New York Post


Store shares soar as holiday rebound causes ...


Santa Claus finally came for retailers this year — and Wall Street couldn’t be happier to see him.

After a brutal 2017 marked by store closings and dwindling traffic at shopping malls, retailers rang up a 4.9 percent holiday sales gain — the largest year-over-year increase since 2011, according to data released Tuesday by Mastercard SpendingPu­lse.

Shares of department stores — which have taken a beating this year amid a smattering of bankruptci­es and growing fears about Amazon — surged on the heady numbers released Tuesday, with Macy’s rising 4.6 percent, JCPenney up 5.4 percent and Kohl’s up 6 percent.

Since Nov. 1, Macy’s shares have rallied 43 percent and the Gap is up 34 percent, while Walmart and Costco are up 13.6 percent and 15.8 percent, respective­ly. Compare that with Amazon shares, which have risen just 6.5 percent during the same timeframe.

Pent-up demand appeared to drive much of the year-end shopping frenzy. Big spending on electronic­s, appliances and home furnishing­s helped to drive holiday sales to $682 billion, according to the National Retail Federation.

As usual, online shopping fueled the increase, climbing 18.1 percent versus last year for the crucial period between Nov. 1 and Dec. 24, according to Mastercard.

This time, however, it wasn’t just Amazon raking in the gains. The Seattlebas­ed behemoth is expected to claim a staggering 44 percent of all US internet shopping this year, according to eMarketer.

But Macy’s, Walmart and Costco took their share of the online bonanza, too, as they beefed up their internet operations to pull off successful “omnichanne­l” sales strategies, according to Ana Serafin Smith of the National Retail Federation, a Washington-based trade group.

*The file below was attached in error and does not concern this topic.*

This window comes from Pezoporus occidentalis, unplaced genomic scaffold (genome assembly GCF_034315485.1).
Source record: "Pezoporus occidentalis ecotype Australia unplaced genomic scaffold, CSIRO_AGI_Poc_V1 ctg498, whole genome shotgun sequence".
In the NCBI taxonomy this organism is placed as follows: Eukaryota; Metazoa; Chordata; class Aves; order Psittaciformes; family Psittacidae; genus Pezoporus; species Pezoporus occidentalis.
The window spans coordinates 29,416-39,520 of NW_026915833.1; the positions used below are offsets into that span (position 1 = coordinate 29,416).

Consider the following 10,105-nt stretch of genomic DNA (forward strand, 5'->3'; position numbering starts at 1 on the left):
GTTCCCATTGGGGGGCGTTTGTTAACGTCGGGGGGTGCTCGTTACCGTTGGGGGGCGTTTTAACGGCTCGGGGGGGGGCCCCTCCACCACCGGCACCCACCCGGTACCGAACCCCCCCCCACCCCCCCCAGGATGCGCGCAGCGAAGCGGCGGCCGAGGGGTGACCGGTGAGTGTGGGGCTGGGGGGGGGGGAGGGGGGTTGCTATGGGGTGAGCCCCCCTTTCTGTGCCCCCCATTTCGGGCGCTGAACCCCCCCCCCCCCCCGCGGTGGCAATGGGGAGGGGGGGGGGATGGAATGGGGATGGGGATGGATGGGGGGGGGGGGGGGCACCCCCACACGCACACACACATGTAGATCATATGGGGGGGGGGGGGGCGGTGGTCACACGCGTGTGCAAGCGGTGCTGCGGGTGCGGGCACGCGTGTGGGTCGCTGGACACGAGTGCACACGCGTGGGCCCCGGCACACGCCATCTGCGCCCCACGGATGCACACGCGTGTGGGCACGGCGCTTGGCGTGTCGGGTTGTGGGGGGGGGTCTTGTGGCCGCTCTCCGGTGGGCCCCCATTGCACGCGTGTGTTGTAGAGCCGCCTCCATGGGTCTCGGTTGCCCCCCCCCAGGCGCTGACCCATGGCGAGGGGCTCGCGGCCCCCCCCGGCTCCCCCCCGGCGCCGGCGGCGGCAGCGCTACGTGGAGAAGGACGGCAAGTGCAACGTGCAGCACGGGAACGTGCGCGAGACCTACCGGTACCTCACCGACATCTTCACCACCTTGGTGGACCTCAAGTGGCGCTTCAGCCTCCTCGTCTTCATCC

“E-commerce is more than just Amazon,” Smith said, noting that numerous department stores and bigbox discounter­s alike “drasticall­y improved” their Web sites ahead of the holiday season.

“This is the first year that omnichanne­l was a winner,” Sarah Quinlan, senior vice president of marketing insights at Mastercard, told The Post.

Shoppers did their usual routine of browsing in stores before buying online, Quinlan said. But this time, they ended up buying what they liked on the stores’ own sites, rather than on Amazon.

Brick-and-mortar retailers also likely got a boost from chronic procrastin­ators. Last-minute shopping by men largely explains, for example, why there was a 5.9 percent jump in jewelry sales this year, according to Quinlan.

On that note, retail’s “second season” is just beginning, says Craig Johnson of Consumer Growth Partners.

The week between Christmas and New Year’s is “when shoppers get a second bite at the apple” as they redeem gift cards and shop sales, Johnson said, projecting $73 billion in spending this week.

“2017 has shown that consumer spending, after a slow start last winter, has been slowly gathering momentum, due to rising incomes, the wealth effect from record stock prices, and a 44-year low in new unemployme­nt claims,” Johnson said.

 ??  ?? Retail investors are making like it’s Black Friday all over again — as longtime laggards soar on boffo holiday sales.
Retail investors are making like it’s Black Friday all over again — as longtime laggards soar on boffo holiday sales.

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